One fundraiser. You can donate to the Ambulances for UA initiative, which buys ambulance vehicles to serve on evacuation missions near the front lines.

While the series, as it was invented, is finished, there are a lot of interesting things that are left to think about, at least for me. Maybe some of those things would turn into future articles!

One thinking direction is diving deeper into the “code as readable text” consequences: I think I have some interesting angles on the (arguably aged and trivial) comparison—from the “software project as a magazine” metaphor (slightly touched in the last post) to what does it mean to think about a “page of code” (repeated motive of the series), or what would be a modern take on the old idea of “literate programming” with our current knowledge.

Another promising direction is juxtaposing design decisions made by several different programming languages in the same area: after doing it for those few syntax features I covered, I now believe it is a powerful tool for understanding some programming concepts, their design space, and the choices and sacrifices some particular language makes to adopt them.

And in general, I think a lot about the concept of “language intuitions” and other semi-conscious forces that make us consider some code “good” or “bad,” choose approaches and methods of solving problems, and change our views over time. Trying to find out why we have those intuitions and persuasions, as well as expose, challenge, and formalize them, seems like an interesting topic. (Though, arguably, less “marketable” than “just write software my way and you’ll be good, period.”)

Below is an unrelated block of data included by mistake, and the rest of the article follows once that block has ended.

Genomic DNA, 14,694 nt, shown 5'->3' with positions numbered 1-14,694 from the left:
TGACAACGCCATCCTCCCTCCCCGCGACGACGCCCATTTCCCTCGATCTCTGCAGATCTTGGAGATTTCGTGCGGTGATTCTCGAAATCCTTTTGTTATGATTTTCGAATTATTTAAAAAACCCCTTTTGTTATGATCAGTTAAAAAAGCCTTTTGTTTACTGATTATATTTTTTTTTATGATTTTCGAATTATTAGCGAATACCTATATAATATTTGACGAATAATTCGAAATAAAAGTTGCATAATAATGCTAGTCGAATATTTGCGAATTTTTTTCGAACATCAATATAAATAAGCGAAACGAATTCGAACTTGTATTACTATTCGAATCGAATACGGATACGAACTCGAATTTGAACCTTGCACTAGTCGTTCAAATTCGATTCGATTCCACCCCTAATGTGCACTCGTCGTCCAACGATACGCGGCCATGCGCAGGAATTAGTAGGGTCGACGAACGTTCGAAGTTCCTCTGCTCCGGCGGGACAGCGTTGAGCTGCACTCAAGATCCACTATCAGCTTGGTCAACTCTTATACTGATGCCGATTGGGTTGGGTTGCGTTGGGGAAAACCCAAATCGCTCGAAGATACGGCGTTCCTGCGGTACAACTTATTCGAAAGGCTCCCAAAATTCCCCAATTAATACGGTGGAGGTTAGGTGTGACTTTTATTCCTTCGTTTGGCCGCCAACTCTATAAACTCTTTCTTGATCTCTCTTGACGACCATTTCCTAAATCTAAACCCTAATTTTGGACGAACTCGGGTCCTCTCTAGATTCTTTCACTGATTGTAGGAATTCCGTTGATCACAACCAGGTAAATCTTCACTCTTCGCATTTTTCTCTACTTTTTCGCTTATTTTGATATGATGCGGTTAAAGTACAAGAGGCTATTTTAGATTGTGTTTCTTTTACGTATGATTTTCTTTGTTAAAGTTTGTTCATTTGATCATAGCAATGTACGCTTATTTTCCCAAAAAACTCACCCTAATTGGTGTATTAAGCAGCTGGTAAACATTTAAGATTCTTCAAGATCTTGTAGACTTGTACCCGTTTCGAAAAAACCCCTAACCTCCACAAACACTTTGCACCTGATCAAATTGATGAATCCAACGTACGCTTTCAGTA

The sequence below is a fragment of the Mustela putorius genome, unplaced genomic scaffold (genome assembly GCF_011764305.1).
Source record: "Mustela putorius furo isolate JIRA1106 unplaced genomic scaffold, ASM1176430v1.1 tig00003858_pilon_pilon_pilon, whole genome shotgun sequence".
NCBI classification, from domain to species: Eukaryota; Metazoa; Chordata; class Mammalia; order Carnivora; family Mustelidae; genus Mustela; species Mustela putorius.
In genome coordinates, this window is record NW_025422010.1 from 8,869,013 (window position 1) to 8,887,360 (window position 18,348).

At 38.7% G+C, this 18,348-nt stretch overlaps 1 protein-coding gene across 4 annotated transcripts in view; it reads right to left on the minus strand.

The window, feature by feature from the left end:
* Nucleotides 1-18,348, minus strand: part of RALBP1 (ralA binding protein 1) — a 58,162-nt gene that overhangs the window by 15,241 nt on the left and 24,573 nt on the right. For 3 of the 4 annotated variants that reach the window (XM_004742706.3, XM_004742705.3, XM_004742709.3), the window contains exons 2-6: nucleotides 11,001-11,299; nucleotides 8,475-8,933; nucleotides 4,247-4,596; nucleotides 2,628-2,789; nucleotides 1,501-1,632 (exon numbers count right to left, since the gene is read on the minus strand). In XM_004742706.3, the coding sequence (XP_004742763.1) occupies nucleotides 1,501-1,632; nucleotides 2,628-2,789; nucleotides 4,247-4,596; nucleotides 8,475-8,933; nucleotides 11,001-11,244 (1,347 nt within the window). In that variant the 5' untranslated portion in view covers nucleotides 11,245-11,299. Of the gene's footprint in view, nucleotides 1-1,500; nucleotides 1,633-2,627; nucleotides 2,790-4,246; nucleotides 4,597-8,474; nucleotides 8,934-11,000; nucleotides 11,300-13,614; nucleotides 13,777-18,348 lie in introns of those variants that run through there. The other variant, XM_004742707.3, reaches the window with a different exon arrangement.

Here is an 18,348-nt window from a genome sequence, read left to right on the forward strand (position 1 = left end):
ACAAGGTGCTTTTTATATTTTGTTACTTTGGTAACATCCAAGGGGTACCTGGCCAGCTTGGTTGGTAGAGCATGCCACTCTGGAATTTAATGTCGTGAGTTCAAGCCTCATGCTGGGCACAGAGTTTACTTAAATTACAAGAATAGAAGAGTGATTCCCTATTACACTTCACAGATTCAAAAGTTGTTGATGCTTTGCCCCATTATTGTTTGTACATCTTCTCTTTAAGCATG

After all, it is not a language study; it is the study of how we think and write. Or at least that’s what my poet’s mind tells me.

“Intuition” is an important word for me in the context of programming language understanding (as if somebody hasn’t noticed yet!). As I stated in the intro article of the series:

I believe a well-designed, consistent language imposes a lot of implicit intuitive knowledge about “how things are typically done, what this combination of elements might mean, what this particular name is related to,” and alike. Acquiring those intuitions creates fluency in reading and writing the code that follows them.

Naturally, “Ruby Intuitions” became the name of the book I planned to write in 2022.